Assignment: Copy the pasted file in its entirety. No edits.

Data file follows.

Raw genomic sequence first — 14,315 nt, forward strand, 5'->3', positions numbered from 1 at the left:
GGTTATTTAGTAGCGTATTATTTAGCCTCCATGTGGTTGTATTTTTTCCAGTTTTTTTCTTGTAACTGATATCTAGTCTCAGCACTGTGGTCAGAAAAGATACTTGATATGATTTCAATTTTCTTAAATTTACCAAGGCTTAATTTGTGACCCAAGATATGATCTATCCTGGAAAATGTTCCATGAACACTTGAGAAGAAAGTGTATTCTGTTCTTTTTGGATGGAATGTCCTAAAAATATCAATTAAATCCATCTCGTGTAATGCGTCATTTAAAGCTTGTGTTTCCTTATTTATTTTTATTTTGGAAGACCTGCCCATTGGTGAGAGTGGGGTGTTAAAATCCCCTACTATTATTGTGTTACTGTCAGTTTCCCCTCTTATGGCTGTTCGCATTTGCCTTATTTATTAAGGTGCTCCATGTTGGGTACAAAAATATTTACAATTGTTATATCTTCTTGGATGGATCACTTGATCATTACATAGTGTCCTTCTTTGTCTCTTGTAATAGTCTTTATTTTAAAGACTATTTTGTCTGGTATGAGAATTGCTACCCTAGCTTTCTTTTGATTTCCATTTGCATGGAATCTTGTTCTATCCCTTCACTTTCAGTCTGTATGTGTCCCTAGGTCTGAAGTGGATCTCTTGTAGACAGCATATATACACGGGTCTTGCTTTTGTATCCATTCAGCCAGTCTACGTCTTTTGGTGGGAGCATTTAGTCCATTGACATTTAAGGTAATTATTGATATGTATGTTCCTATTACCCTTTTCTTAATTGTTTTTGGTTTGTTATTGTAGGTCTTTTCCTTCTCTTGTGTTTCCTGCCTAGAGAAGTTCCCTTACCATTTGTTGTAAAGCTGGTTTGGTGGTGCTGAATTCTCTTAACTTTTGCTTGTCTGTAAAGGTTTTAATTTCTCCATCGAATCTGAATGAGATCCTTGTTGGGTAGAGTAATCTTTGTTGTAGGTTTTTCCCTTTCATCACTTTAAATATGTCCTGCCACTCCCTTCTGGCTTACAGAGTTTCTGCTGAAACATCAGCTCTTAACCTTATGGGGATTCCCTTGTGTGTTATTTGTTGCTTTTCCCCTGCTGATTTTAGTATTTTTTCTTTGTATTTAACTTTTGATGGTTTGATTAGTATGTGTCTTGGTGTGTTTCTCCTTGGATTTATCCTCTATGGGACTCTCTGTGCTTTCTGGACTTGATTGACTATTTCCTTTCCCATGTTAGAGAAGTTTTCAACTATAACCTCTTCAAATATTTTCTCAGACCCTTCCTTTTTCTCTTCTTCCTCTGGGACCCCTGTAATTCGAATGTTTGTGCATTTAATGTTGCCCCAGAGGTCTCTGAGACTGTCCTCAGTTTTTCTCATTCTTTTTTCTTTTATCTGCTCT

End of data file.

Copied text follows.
Raw genomic sequence first — 14,315 nt, forward strand, 5'->3', positions numbered from 1 at the left:
GGTTATTTAGTAGCGTATTATTTAGCCTCCATGTGGTTGTATTTTTTCCAGTTTTTTTCTTGTAACTGATATCTAGTCTCAGCACTGTGGTCAGAAAAGATACTTGATATGATTTCAATTTTCTTAAATTTACCAAGGCTTAATTTGTGACCCAAGATATGATCTATCCTGGAAAATGTTCCATGAACACTTGAGAAGAAAGTGTATTCTGTTCTTTTTGGATGGAATGTCCTAAAAATATCAATTAAATCCATCTCGTGTAATGCGTCATTTAAAGCTTGTGTTTCCTTATTTATTTTTATTTTGGAAGACCTGCCCATTGGTGAGAGTGGGGTGTTAAAATCCCCTACTATTATTGTGTTACTGTCAGTTTCCCCTCTTATGGCTGTTCGCATTTGCCTTATTTATTAAGGTGCTCCATGTTGGGTACAAAAATATTTACAATTGTTATATCTTCTTGGATGGATCACTTGATCATTACATAGTGTCCTTCTTTGTCTCTTGTAATAGTCTTTATTTTAAAGACTATTTTGTCTGGTATGAGAATTGCTACCCTAGCTTTCTTTTGATTTCCATTTGCATGGAATCTTGTTCTATCCCTTCACTTTCAGTCTGTATGTGTCCCTAGGTCTGAAGTGGATCTCTTGTAGACAGCATATATACACGGGTCTTGCTTTTGTATCCATTCAGCCAGTCTACGTCTTTTGGTGGGAGCATTTAGTCCATTGACATTTAAGGTAATTATTGATATGTATGTTCCTATTACCCTTTTCTTAATTGTTTTTGGTTTGTTATTGTAGGTCTTTTCCTTCTCTTGTGTTTCCTGCCTAGAGAAGTTCCCTTACCATTTGTTGTAAAGCTGGTTTGGTGGTGCTGAATTCTCTTAACTTTTGCTTGTCTGTAAAGGTTTTAATTTCTCCATCGAATCTGAATGAGATCCTTGTTGGGTAGAGTAATCTTTGTTGTAGGTTTTTCCCTTTCATCACTTTAAATATGTCCTGCCACTCCCTTCTGGCTTACAGAGTTTCTGCTGAAACATCAGCTCTTAACCTTATGGGGATTCCCTTGTGTGTTATTTGTTGCTTTTCCCCTGCTGATTTTAGTATTTTTTCTTTGTATTTAACTTTTGATGGTTTGATTAGTATGTGTCTTGGTGTGTTTCTCCTTGGATTTATCCTCTATGGGACTCTCTGTGCTTTCTGGACTTGATTGACTATTTCCTTTCCCATGTTAGAGAAGTTTTCAACTATAACCTCTTCAAATATTTTCTCAGACCCTTCCTTTTTCTCTTCTTCCTCTGGGACCCCTGTAATTCGAATGTTTGTGCATTTAATGTTGCCCCAGAGGTCTCTGAGACTGTCCTCAGTTTTTCTCATTCTTTTTTCTTTTATCTGCTCT